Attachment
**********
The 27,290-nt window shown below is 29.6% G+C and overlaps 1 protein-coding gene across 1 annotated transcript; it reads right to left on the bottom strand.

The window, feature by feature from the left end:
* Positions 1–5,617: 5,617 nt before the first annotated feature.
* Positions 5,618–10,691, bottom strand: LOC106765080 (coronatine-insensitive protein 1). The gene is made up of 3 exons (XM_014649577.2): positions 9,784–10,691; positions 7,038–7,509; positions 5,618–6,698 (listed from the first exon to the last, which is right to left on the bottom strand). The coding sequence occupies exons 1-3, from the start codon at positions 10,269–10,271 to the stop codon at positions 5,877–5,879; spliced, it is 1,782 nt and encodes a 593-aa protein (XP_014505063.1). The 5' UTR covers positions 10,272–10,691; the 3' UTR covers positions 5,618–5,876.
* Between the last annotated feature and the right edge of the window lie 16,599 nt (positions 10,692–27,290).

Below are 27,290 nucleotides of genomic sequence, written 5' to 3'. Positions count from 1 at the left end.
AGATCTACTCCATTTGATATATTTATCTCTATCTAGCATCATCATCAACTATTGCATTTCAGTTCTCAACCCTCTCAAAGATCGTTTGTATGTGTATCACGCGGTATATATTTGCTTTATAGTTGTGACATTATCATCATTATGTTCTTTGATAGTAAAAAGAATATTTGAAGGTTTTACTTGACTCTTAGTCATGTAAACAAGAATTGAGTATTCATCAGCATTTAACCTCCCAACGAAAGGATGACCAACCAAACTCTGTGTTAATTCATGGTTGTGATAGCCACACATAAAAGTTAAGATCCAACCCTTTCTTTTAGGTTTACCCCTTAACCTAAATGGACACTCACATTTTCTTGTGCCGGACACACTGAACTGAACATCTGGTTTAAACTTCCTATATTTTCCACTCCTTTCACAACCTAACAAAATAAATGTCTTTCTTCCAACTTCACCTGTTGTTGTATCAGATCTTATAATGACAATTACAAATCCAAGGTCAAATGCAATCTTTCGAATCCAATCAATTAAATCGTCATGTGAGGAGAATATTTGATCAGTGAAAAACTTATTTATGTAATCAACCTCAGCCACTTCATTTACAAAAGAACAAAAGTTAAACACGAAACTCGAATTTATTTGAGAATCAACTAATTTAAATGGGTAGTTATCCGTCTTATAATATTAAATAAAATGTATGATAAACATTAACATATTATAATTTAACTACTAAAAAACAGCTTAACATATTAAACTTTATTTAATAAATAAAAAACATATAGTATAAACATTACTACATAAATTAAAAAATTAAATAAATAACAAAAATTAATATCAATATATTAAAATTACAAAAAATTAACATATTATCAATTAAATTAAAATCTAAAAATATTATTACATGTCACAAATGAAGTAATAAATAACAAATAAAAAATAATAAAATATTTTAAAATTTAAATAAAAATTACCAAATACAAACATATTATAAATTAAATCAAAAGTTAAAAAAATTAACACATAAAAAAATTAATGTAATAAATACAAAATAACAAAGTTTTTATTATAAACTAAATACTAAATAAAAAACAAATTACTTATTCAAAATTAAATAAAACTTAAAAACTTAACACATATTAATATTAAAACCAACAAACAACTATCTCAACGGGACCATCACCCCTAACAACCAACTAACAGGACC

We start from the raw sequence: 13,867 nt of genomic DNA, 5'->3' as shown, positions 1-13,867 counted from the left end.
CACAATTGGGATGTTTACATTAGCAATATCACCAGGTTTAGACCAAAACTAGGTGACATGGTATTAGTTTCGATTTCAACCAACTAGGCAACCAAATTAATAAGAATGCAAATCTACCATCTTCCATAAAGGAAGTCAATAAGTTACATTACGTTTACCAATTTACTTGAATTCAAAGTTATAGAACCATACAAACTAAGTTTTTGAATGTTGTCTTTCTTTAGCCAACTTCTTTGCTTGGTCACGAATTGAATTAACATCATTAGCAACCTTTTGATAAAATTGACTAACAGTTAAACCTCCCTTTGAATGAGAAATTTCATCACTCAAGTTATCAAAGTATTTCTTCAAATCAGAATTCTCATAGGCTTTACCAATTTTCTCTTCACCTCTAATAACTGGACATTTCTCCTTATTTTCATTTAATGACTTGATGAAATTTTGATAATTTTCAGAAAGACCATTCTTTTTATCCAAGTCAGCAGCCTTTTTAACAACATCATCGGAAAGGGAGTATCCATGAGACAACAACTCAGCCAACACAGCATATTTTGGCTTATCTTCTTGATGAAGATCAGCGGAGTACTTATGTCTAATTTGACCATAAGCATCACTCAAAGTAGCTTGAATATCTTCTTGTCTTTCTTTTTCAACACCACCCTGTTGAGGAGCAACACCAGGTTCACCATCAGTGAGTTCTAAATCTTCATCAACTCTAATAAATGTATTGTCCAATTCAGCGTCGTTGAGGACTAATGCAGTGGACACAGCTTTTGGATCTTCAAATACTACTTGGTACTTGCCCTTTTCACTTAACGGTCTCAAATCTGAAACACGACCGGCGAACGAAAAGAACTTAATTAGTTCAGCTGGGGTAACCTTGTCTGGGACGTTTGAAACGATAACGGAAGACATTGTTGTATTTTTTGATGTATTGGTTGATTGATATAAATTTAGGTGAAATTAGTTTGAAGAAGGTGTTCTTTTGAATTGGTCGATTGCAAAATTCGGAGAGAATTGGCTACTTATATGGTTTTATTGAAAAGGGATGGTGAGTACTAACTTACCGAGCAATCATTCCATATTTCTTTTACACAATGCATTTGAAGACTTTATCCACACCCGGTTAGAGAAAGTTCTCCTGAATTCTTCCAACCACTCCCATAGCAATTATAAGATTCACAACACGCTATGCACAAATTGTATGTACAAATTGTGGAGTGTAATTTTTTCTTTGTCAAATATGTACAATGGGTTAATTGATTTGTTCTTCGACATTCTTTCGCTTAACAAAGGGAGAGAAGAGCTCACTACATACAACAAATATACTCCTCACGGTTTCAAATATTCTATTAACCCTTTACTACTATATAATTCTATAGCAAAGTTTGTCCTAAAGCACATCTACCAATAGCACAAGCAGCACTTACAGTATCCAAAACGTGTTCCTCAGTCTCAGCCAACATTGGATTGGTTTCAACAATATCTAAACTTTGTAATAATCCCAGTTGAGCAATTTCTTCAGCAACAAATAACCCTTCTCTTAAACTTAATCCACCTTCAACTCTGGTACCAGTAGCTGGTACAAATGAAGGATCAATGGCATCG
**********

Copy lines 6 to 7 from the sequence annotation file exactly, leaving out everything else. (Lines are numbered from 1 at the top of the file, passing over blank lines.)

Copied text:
Below are 27,290 nucleotides of genomic sequence, written 5' to 3'. Positions count from 1 at the left end.
AGATCTACTCCATTTGATATATTTATCTCTATCTAGCATCATCATCAACTATTGCATTTCAGTTCTCAACCCTCTCAAAGATCGTTTGTATGTGTATCACGCGGTATATATTTGCTTTATAGTTGTGACATTATCATCATTATGTTCTTTGATAGTAAAAAGAATATTTGAAGGTTTTACTTGACTCTTAGTCATGTAAACAAGAATTGAGTATTCATCAGCATTTAACCTCCCAACGAAAGGATGACCAACCAAACTCTGTGTTAATTCATGGTTGTGATAGCCACACATAAAAGTTAAGATCCAACCCTTTCTTTTAGGTTTACCCCTTAACCTAAATGGACACTCACATTTTCTTGTGCCGGACACACTGAACTGAACATCTGGTTTAAACTTCCTATATTTTCCACTCCTTTCACAACCTAACAAAATAAATGTCTTTCTTCCAACTTCACCTGTTGTTGTATCAGATCTTATAATGACAATTACAAATCCAAGGTCAAATGCAATCTTTCGAATCCAATCAATTAAATCGTCATGTGAGGAGAATATTTGATCAGTGAAAAACTTATTTATGTAATCAACCTCAGCCACTTCATTTACAAAAGAACAAAAGTTAAACACGAAACTCGAATTTATTTGAGAATCAACTAATTTAAATGGGTAGTTATCCGTCTTATAATATTAAATAAAATGTATGATAAACATTAACATATTATAATTTAACTACTAAAAAACAGCTTAACATATTAAACTTTATTTAATAAATAAAAAACATATAGTATAAACATTACTACATAAATTAAAAAATTAAATAAATAACAAAAATTAATATCAATATATTAAAATTACAAAAAATTAACATATTATCAATTAAATTAAAATCTAAAAATATTATTACATGTCACAAATGAAGTAATAAATAACAAATAAAAAATAATAAAATATTTTAAAATTTAAATAAAAATTACCAAATACAAACATATTATAAATTAAATCAAAAGTTAAAAAAATTAACACATAAAAAAATTAATGTAATAAATACAAAATAACAAAGTTTTTATTATAAACTAAATACTAAATAAAAAACAAATTACTTATTCAAAATTAAATAAAACTTAAAAACTTAACACATATTAATATTAAAACCAACAAACAACTATCTCAACGGGACCATCACCCCTAACAACCAACTAACAGGACC